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Can I refuse to allow my ex to get the kids for visitation?

Custodial parents have sometimes attempted to restrict their children's visitation with their other parent — or refuse to allow any interactions — on some very shaky legal grounds.

Below are some examples of trivial reasons parents refuse visitation.

Failing to pay child support

Although this is a serious issue, it should not be tied into refusing visitation with the kids. Time and again, family law courts have ruled that non-payment of support is not a sufficient reason to deny the children visitation with their non-custodial parents. There are legal remedies available to resolve child support issues that do not involve interrupting visitation.

Alternatively, parents who are not able to exercise visitation cannot refuse to pay child support.

Dislike of the ex's new spouse

After a divorce, it's perfectly natural to resent the person who assumes your former role in a relationship with your ex. While you don't have to befriend that individual, if the two marry, the kids shouldn't be denied visitation with their other parent because of your disapproval.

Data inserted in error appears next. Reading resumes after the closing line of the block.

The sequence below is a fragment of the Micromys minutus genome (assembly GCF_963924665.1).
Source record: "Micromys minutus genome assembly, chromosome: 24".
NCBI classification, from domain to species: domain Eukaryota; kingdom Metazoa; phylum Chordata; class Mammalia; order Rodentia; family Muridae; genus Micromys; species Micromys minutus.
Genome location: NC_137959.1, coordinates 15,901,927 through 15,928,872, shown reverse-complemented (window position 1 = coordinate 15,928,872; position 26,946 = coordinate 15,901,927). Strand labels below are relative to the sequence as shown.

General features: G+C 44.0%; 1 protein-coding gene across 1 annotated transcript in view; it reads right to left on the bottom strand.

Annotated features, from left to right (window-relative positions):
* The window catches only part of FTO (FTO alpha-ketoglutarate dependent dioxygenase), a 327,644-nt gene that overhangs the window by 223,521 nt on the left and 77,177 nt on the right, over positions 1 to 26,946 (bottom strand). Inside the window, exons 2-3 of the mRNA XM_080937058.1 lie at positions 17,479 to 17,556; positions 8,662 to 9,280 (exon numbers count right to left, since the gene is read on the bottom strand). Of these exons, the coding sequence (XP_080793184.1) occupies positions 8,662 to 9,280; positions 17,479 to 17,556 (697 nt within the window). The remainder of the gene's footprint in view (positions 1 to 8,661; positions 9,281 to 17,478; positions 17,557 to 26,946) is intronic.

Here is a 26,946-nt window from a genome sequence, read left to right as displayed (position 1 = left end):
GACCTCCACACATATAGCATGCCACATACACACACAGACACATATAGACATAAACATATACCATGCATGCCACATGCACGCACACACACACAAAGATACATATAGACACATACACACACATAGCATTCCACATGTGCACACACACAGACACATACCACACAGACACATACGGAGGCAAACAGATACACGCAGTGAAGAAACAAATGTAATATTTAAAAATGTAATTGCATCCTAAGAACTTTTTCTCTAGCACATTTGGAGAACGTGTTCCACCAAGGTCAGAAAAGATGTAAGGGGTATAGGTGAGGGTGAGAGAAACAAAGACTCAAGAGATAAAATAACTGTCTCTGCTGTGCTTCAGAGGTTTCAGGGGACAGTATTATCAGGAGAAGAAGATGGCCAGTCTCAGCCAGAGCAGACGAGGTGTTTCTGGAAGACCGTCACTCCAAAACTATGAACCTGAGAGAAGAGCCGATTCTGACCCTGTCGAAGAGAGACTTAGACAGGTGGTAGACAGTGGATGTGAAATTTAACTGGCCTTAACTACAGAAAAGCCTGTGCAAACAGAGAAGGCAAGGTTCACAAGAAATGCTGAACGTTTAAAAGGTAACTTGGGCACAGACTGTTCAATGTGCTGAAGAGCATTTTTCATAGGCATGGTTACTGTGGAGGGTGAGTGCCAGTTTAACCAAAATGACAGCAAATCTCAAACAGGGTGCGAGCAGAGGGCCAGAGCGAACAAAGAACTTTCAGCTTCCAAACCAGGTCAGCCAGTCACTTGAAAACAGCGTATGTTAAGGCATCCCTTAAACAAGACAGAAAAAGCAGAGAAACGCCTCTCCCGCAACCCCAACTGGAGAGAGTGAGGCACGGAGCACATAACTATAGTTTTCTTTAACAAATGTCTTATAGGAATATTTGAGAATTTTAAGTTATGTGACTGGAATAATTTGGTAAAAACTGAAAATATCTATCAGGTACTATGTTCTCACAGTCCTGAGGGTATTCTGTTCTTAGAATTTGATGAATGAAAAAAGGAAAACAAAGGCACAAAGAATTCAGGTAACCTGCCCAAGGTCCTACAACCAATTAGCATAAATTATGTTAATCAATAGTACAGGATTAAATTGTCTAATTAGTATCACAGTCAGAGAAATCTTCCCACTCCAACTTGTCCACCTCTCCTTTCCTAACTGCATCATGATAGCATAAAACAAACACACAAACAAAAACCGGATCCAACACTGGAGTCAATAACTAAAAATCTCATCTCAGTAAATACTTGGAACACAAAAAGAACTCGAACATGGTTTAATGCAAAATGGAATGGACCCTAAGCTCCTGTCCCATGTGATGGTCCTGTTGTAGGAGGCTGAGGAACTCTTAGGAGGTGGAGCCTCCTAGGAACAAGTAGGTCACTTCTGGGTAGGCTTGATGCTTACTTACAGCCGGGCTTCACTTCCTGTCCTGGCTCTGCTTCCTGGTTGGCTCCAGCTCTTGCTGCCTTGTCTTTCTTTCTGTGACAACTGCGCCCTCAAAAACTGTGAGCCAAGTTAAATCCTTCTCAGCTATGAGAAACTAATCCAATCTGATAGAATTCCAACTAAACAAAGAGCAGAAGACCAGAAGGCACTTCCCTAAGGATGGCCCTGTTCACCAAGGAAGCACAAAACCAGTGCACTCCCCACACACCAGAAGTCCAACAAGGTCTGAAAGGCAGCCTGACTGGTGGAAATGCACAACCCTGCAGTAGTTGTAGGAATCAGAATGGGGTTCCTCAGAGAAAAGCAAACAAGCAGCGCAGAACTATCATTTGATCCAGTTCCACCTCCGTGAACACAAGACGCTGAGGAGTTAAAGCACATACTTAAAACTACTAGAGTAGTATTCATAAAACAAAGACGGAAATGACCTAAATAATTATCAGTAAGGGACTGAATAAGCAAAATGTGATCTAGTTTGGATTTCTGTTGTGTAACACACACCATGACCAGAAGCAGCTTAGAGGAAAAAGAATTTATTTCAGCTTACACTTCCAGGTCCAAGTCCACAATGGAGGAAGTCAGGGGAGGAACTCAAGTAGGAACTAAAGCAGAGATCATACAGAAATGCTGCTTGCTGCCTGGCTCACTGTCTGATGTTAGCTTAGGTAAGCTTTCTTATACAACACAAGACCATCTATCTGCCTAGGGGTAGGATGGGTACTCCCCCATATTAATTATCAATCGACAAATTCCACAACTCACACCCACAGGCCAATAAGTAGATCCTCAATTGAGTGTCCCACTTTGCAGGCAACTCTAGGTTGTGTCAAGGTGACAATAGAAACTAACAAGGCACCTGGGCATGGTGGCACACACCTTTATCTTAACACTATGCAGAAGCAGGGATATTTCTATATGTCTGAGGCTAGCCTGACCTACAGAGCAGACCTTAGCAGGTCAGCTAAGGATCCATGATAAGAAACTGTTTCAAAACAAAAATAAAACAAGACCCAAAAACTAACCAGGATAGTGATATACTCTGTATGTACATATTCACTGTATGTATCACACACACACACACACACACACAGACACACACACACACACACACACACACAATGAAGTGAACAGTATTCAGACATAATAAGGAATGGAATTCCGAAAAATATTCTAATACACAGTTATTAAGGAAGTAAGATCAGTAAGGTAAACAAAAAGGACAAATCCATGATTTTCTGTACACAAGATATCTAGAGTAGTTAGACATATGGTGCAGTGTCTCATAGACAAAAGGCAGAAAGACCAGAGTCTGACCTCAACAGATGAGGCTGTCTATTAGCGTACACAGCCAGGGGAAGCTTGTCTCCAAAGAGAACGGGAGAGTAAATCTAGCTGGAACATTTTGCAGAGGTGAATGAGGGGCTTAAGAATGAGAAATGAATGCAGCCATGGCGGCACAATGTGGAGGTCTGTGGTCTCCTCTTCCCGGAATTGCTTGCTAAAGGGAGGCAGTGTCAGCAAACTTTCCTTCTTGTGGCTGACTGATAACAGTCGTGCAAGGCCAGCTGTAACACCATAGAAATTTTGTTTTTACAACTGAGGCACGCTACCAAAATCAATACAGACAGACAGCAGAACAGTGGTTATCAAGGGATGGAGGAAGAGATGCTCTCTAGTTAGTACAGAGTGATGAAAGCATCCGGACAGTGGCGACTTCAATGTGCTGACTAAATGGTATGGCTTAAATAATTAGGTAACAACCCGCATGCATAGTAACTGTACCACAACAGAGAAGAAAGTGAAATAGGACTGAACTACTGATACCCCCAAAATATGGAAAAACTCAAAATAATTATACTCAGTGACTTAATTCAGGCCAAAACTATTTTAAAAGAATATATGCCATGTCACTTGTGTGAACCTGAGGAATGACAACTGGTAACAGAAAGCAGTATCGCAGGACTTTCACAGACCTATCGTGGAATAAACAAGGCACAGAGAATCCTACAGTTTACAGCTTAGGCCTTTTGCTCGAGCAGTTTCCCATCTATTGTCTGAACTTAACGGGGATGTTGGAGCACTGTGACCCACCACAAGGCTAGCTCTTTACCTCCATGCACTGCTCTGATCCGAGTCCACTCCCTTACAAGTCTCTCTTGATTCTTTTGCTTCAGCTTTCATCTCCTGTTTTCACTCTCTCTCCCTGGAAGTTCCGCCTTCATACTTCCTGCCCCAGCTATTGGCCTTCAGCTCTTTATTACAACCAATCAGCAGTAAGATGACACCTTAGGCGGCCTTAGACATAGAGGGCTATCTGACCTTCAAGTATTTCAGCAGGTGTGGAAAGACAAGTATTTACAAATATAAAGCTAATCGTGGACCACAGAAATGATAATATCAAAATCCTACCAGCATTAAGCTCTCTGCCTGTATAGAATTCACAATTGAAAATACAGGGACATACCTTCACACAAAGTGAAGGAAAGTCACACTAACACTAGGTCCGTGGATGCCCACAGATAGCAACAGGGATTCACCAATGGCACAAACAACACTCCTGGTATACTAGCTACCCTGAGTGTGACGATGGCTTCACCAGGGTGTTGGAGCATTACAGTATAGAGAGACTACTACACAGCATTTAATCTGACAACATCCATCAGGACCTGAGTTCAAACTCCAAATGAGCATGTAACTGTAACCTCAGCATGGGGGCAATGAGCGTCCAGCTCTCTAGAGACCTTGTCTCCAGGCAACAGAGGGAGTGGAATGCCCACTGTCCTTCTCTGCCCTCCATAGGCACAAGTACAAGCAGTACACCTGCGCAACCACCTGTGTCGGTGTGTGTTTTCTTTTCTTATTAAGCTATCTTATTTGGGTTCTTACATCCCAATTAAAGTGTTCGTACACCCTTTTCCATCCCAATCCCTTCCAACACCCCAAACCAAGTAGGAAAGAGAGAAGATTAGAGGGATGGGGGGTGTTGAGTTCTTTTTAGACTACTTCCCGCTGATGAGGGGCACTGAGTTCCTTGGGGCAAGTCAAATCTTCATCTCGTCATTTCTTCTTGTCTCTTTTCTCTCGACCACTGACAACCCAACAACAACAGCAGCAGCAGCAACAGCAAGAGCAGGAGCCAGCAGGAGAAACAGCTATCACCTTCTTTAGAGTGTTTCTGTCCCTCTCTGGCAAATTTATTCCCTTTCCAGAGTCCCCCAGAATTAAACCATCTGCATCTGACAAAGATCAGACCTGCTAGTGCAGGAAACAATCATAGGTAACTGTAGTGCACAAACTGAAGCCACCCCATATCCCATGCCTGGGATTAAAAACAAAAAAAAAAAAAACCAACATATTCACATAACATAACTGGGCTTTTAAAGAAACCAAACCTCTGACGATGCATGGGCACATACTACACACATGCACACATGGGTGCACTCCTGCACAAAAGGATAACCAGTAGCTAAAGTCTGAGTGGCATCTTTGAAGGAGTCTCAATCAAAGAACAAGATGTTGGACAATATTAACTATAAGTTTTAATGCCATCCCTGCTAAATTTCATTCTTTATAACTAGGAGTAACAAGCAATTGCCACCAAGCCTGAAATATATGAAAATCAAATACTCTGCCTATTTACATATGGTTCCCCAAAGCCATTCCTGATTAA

A child has no separate bedroom in the parent's home

Sometimes space limitations in a parent's home may dictate that a child shares a bedroom with a half-sibling or even their parent. In an of itself, this is an inappropriate reason for refusing to allow visitation.

Courts consider the overall safety of the parent's living arrangements, including whether the arrangements are sufficient for several children and whether the visiting child has a bed in the parent's home.

Children refuse to visit

This comes down to the reasons behind their refusal. Are they being neglected or abused at the non-custodial parent's home? If so, parents have the responsibility to protect their children from harm.

If, however, kids don't want to visit because Dad doesn't have cable or they prefer to hang out with friends, custodial parents are remiss in their duties to allow them to refuse to visit their other parent.

When there are true obstacles to maintaining ongoing visitation, either parent may ask an attorney to file a petition to modify the visitation arrangements.

Source: The Spruce, "Trivial Reasons to Refuse Visitation," Debrina Washington, accessed June 02, 2017

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